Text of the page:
But who are these so-called whales? A majority of users believe that they represent a small community of individuals who joined the market early on when no one has even heard about Bitcoin. Either through mining or simply buying, they have accumulated enough coins to be referred to as whales. Having the ability to move markets while selling or buying thousands of coins at a time, large holders are hailed as sleeping giants.
But are anonymous individuals really the ones to own massive amounts of digital money? Are they the ones who accumulate Bitcoin or do we have larger entities at play here?
Based on the distribution of the global hash rate (the power that Bitcoin miners have) we can see three countries leading the race. China utterly dominates over the mining sector by controlling 71.7% of the global hash rate. Other important players such as Russia and the United States only own 6.08% and 5.29% respectively.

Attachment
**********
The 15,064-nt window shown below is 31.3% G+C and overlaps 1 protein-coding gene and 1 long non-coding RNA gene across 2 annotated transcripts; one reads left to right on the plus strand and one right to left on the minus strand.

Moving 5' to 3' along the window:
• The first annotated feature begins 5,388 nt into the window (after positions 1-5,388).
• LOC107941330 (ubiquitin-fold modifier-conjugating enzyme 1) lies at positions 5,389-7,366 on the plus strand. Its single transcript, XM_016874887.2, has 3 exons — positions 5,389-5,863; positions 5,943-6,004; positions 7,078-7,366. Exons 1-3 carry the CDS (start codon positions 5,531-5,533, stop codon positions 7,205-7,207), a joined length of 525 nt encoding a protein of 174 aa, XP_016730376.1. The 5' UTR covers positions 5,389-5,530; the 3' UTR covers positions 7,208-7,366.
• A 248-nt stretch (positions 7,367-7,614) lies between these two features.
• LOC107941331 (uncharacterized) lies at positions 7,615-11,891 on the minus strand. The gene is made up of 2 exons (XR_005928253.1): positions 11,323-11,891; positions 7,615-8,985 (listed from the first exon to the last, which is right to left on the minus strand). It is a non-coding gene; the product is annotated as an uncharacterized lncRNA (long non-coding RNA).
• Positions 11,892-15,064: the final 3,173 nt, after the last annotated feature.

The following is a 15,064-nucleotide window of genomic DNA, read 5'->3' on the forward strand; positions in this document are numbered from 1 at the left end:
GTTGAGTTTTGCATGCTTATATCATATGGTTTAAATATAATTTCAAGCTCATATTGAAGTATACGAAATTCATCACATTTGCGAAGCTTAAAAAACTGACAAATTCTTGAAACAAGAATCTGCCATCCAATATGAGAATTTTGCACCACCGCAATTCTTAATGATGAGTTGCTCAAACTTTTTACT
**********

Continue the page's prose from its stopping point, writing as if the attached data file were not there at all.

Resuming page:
As such, we can see that China deeply values Bitcoin and other cryptocurrencies. Their interest has been proved time and time again, especially in the last couple of years. In October 2019, President Xi Jinping announced a national blockchain program created to bolster the adoption of decentralized technology. China is even paving the road towards launching a digital yen, which may soon launch in 2021.
The United States may have the most Bitcoin investors after China, but its population of miners is insignificant in comparison. It is also noticeable that miners are more concentrated in regions where electricity costs are incredibly low.
Due to that reason, mining farms in Kazakhstan, Malaysia, and Russia may be operated by foreigners. But then again we do have certain countries in this list whose governments have interacted with Bitcoin.